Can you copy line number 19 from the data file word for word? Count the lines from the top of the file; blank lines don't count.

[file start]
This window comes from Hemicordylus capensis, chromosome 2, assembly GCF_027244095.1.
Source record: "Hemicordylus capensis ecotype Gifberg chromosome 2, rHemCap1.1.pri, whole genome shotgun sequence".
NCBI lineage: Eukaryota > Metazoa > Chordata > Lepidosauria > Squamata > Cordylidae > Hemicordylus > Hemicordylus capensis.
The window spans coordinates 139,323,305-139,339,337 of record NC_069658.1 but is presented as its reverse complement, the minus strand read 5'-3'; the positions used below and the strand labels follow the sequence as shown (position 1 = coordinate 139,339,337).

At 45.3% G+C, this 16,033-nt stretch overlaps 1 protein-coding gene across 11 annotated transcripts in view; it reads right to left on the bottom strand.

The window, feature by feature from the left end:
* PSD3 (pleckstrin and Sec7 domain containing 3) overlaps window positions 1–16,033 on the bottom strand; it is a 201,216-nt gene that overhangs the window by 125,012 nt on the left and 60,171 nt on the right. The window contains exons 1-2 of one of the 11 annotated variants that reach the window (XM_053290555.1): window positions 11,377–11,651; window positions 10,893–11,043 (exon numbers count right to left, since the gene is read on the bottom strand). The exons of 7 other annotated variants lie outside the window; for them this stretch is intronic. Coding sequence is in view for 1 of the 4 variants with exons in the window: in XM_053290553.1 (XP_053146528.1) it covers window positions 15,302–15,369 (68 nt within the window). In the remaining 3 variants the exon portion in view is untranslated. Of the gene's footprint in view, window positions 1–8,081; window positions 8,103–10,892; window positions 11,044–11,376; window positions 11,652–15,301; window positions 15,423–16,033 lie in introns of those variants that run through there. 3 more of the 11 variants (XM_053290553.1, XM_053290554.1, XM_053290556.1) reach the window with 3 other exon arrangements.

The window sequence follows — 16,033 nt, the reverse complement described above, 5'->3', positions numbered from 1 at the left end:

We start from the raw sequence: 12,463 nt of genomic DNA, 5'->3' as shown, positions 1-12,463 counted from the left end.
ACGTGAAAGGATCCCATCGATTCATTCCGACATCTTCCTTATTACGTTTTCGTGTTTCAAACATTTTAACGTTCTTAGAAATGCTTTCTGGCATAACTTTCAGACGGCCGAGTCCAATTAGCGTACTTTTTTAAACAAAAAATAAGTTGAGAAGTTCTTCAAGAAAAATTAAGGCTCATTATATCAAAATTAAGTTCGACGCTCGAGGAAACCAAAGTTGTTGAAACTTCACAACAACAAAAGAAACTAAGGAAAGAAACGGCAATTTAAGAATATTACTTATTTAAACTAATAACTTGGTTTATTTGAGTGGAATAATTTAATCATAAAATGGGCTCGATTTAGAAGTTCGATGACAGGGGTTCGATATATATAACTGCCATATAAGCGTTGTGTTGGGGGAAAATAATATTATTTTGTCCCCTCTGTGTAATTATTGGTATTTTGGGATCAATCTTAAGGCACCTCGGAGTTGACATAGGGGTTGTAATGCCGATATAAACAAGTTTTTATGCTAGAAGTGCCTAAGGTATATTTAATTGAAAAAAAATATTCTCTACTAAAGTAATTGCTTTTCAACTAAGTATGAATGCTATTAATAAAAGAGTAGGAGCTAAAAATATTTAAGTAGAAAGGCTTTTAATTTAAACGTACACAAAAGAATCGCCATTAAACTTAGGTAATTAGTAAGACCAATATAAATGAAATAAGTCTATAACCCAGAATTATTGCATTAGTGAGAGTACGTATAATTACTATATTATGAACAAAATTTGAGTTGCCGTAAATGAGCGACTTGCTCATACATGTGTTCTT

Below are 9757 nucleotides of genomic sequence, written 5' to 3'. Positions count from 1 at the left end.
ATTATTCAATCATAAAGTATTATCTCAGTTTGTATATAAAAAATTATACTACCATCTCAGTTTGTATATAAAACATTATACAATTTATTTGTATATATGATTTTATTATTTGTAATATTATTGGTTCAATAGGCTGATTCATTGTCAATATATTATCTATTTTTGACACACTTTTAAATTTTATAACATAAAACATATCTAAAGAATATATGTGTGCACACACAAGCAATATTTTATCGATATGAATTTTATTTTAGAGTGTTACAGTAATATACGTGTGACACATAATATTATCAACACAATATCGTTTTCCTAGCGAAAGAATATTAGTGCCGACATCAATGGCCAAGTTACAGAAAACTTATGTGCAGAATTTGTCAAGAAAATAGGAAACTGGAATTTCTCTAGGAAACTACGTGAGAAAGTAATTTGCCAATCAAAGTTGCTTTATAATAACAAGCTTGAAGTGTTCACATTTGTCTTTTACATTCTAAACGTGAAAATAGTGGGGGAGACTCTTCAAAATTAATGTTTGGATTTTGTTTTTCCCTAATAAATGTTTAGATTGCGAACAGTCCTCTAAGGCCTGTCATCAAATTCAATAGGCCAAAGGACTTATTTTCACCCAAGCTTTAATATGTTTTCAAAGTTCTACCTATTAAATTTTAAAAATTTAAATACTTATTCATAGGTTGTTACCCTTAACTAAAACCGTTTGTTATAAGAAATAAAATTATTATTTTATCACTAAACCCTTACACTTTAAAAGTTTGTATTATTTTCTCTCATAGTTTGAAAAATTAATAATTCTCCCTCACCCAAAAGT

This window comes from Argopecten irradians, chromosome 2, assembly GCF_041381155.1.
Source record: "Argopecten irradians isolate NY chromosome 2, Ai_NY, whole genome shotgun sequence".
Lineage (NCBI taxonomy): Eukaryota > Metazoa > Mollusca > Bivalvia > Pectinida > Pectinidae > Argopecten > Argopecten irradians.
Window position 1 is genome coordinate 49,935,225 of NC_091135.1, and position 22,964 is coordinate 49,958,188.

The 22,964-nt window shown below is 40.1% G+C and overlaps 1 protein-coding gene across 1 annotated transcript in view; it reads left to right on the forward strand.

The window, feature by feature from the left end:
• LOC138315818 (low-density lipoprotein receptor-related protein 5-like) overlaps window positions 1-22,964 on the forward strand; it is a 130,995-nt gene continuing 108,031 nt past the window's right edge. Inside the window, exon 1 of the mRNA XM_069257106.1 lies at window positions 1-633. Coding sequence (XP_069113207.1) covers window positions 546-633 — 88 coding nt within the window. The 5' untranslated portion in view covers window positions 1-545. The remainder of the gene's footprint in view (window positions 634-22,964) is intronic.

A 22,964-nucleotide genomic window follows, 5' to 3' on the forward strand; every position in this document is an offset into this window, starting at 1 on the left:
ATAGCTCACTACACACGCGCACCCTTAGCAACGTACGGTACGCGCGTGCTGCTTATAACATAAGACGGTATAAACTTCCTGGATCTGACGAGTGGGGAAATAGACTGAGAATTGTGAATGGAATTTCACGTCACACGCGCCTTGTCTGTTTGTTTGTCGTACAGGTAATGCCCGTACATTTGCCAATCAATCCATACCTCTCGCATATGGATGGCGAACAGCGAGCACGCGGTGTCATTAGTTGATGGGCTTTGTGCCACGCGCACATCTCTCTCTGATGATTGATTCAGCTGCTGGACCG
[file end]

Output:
• LOC138315818 (low-density lipoprotein receptor-related protein 5-like) overlaps window positions 1-22,964 on the forward strand; it is a 130,995-nt gene continuing 108,031 nt past the window's right edge. Inside the window, exon 1 of the mRNA XM_069257106.1 lies at window positions 1-633. Coding sequence (XP_069113207.1) covers window positions 546-633 — 88 coding nt within the window. The 5' untranslated portion in view covers window positions 1-545. The remainder of the gene's footprint in view (window positions 634-22,964) is intronic.